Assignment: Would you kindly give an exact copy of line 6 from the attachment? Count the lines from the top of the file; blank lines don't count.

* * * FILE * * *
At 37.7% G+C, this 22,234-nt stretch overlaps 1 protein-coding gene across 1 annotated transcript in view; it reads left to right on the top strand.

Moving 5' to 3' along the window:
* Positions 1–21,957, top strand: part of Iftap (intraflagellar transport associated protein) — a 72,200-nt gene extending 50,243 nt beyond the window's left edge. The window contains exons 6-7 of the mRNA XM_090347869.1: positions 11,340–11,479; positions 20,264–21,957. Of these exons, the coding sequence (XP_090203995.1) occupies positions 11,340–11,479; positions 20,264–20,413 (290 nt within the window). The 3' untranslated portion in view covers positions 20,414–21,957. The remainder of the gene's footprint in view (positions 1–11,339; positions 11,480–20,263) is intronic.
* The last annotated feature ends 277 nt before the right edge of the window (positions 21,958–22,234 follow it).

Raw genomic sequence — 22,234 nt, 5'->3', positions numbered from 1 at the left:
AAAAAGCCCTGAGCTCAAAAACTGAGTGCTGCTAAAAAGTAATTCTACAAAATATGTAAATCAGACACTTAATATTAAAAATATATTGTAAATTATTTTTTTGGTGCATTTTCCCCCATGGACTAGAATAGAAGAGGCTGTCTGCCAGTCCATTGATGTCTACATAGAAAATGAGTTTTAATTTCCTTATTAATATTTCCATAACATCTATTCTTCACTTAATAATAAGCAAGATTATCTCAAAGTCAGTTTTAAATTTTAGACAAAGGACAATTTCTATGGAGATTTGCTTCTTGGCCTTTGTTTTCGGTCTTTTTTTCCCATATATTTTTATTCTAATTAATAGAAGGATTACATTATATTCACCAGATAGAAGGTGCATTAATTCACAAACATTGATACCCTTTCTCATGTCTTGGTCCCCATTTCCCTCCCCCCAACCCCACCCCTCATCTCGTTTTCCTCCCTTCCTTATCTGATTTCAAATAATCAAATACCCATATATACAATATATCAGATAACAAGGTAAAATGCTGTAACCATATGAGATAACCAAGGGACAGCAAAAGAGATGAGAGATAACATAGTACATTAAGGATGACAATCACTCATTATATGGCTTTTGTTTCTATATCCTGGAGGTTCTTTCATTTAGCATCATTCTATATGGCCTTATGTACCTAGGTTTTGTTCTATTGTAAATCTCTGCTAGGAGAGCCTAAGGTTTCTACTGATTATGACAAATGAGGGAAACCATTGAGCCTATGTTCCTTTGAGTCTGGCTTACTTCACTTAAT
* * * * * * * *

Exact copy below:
AAAAAGCCCTGAGCTCAAAAACTGAGTGCTGCTAAAAAGTAATTCTACAAAATATGTAAATCAGACACTTAATATTAAAAATATATTGTAAATTATTTTTTTGGTGCATTTTCCCCCATGGACTAGAATAGAAGAGGCTGTCTGCCAGTCCATTGATGTCTACATAGAAAATGAGTTTTAATTTCCTTATTAATATTTCCATAACATCTATTCTTCACTTAATAATAAGCAAGATTATCTCAAAGTCAGTTTTAAATTTTAGACAAAGGACAATTTCTATGGAGATTTGCTTCTTGGCCTTTGTTTTCGGTCTTTTTTTCCCATATATTTTTATTCTAATTAATAGAAGGATTACATTATATTCACCAGATAGAAGGTGCATTAATTCACAAACATTGATACCCTTTCTCATGTCTTGGTCCCCATTTCCCTCCCCCCAACCCCACCCCTCATCTCGTTTTCCTCCCTTCCTTATCTGATTTCAAATAATCAAATACCCATATATACAATATATCAGATAACAAGGTAAAATGCTGTAACCATATGAGATAACCAAGGGACAGCAAAAGAGATGAGAGATAACATAGTACATTAAGGATGACAATCACTCATTATATGGCTTTTGTTTCTATATCCTGGAGGTTCTTTCATTTAGCATCATTCTATATGGCCTTATGTACCTAGGTTTTGTTCTATTGTAAATCTCTGCTAGGAGAGCCTAAGGTTTCTACTGATTATGACAAATGAGGGAAACCATTGAGCCTATGTTCCTTTGAGTCTGGCTTACTTCACTTAAT